Current Covid Alert Level: Green. For more details please follow the link on the homepage.

Lisa Gee

My Mother… Inge Lise Gee (Lisa)

It’s true when they say nothing in life is guaranteed apart from taxes and death…

In October 2018, my brother and his two best friends decided they wanted to raise money for the Hospice. After throwing out a few ideas, they decided on shaving their hair off and growing it for 1 year. Two weeks after this they were in a pub packed with people waiting for the ‘big cut’ to happen, which then resulted with the boys’ eyebrows coming off too!

Little did we know we would be experiencing the Hospice services first hand very soon after this. Less than 5 months later, my mum was admitted to St. Michael’s Hospice because 6 weeks before we had been given the bombshell that she had incurable and inoperable pancreatic cancer.

Time seemed to freeze when Mum was given her diagnosis. From mum feeling unwell, to being diagnosed, to being admitted to hospital and then to the Hospice is particularly foggy for us. It was and still is a big blur of ‘why my wife and why our mum….’

Mum was highly ambitious, positive, kind, creative, fun and had the most wicked sense of humour, always having crazy ideas and living life to the fullest. She travelled the world living in many cities, New York, Rome, Geneva to name a few and met my dad in Russia, moving from Denmark to the UK over 38 years ago.

Lisa (as she was known in the UK) was a practice nurse. She cared for the community, was loved by them and always put others before herself. As children our mother always told us, it costs nothing to be kind, the world needs more of it. Words that have always stuck with us.

Being a nurse meant she also knew exactly what lay ahead with this diagnosis. We were terrified, scared and concerned. How could such a good person who was fit and active be given this life sentence? Nothing compares to seeing someone you love in so much pain, it’s traumatic and heart wrenching. We felt helpless faced with this dreadful disease and researched every avenue possible but the cancer was too advanced to reverse.

Mum knew the Hospice was the best place for her as they were very focused on pain control and quality of life, which were the most important things to her. Lisa was always the one caring for us when we were poorly, giving us solutions to problems. Now tables had turned and it was our turn to care for her; we couldn’t make her better but we could make sure that she laughed every day.

As soon as Mum was admitted to the Hospice she felt comfortable. The staff were a fantastic support, kind, respectful and considerate. They made such a heartbreaking time as warm and calm as possible. We were truly humbled by the care, compassion, dignity and grace they provided.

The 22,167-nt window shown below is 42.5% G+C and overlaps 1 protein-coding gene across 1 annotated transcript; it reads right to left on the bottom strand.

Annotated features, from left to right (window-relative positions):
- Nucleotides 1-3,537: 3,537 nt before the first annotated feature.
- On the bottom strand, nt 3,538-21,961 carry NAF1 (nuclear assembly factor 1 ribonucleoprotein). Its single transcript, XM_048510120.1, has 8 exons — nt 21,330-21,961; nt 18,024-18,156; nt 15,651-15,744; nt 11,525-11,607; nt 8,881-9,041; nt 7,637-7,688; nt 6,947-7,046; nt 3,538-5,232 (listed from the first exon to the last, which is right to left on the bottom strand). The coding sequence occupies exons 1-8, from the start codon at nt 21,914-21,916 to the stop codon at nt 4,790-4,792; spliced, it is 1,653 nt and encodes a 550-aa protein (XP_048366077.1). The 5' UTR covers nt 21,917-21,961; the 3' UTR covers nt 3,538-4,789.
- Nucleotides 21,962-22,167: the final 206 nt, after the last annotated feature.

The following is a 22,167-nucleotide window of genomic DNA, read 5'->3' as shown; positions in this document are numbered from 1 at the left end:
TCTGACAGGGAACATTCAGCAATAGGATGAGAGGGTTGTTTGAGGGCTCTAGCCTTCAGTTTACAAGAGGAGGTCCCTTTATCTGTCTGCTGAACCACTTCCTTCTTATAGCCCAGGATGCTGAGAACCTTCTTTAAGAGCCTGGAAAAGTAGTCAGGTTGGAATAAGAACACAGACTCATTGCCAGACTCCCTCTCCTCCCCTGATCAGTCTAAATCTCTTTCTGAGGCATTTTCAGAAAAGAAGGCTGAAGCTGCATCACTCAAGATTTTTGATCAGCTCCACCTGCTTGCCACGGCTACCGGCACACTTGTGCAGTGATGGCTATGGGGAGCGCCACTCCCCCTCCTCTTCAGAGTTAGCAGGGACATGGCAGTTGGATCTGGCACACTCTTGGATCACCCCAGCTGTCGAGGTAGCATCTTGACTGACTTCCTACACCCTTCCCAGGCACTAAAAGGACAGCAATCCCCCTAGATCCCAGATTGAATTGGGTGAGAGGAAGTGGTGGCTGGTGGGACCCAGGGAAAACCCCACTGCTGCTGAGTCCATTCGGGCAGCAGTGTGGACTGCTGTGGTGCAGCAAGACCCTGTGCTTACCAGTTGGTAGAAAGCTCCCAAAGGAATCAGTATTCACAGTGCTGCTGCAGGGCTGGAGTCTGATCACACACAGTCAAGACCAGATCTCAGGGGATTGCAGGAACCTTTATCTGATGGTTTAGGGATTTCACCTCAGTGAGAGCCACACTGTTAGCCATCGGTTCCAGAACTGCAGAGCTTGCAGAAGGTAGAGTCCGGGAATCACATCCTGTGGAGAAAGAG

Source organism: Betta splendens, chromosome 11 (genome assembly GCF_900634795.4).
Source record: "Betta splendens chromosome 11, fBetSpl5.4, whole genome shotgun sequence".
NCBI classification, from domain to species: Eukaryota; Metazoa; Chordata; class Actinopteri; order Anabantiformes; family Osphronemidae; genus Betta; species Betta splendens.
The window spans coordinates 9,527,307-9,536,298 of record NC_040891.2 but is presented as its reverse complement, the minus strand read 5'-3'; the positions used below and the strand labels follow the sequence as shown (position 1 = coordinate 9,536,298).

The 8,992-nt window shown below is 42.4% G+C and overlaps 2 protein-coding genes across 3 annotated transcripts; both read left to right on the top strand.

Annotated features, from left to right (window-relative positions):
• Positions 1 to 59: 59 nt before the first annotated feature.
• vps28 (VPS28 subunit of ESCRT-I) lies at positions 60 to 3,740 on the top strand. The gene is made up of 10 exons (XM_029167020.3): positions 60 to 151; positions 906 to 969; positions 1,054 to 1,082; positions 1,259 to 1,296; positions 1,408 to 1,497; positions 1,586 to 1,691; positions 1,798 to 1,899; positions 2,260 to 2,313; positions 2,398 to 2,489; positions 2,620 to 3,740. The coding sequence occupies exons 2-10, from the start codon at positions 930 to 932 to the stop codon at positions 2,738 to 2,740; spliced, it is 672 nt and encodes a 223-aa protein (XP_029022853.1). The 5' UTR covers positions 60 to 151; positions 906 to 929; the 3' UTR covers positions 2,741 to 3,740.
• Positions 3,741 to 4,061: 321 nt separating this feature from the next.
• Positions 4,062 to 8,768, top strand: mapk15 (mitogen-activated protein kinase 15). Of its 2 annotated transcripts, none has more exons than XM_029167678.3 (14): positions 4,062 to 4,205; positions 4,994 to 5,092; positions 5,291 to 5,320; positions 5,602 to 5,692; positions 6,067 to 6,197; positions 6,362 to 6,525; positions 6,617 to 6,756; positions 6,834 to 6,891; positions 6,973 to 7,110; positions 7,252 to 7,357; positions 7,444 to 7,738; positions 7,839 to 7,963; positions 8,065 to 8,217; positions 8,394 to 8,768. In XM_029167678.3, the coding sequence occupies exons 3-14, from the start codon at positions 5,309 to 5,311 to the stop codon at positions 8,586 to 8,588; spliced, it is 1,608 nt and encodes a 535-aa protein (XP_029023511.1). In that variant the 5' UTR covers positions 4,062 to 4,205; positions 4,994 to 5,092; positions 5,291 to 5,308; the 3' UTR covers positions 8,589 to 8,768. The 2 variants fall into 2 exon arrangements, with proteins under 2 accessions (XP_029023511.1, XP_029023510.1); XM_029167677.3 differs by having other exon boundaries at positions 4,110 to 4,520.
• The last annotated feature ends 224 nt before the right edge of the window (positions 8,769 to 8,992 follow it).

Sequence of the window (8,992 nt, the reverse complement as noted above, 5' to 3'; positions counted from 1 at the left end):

We knew what the inevitable was, as much as denial was there we had to face it. Mum had come to terms with what was happening although she didn’t like it; she was scared but she was a realist. We knew we had to make the most of every minute we could spend together. These were the hardest weeks of our lives but were filled with great laughs and part of that was down to the staff at the Hospice making life easier for us, becoming a second family. Lisa had great banter with the nurses. They loved her warm, funny personality and the room would always be full of people as we talked, sung, laughed and cried.

When Mum passed away it was calm, peaceful and natural. We know that is how she wanted it and we thank the Hospice for this. The sky gained a bright star when my dad’s beautiful doting wife and our amazing, incredible mother passed. She was our best friend, our rock, our strength. We live on in her memory and strive to be like her. She was a wonderful character and had a massive impact on people’s lives, just as the Hospice has had on ours.

Everyone has a story. It costs nothing to be kind, considerate and caring; the Hospice proved what my mum had always told us. They gave us the most touching support and that will stay with us forever. These thoughtful facilities and services made the time easier on both a practical and emotional level but would be nothing without the staff. One of the biggest things was the time they gave to our mum and to us to make sense of what was happening, which was so important.

‘C’'est la vie’, that’s life, was one of my mums most used phrases. Sometimes things are out of our control and whilst we might not like it we must try and accept them and try to make a positive from a very bad situation… our way of doing this is helping the Hospice.

A few friends and I took part in Moonlight Walk, to raise awareness and funds for the Hospice. This was an event my mum always took part in and ‘Team Mumma G’ did amazing! Well done girls!

It’s been a hot summer of long itchy hair for the three boys and their ‘no haircut’ challenge but they didn’t give up because they were doing it for a fantastic cause. Mum was so proud of her son and his friends for doing this, even if she did take the mickey out of their ‘new look’ and tried to encourage sparkly hair accessories.

Seb, Zak and Neil’s haircut challenge finished mid-October and they have dedicated it in memory of Lisa. Families and friends of the boys are so proud. So much awareness was raised for the Hospice, which is what they set out to achieve, and of course they raised a phenomenal amount for the Hospice! Well
done boys!

Our lives will never have the same brightness without our mum but we are forever in awe and grateful for the time we did spend with such a wonderful woman.

The Hospice staff are truly angels that walk amongst us. We are forever grateful for everything they did for our mum and for us.

A big thank you from the Gee family xx

Zara Gee

 

Back to Stories and Testimonials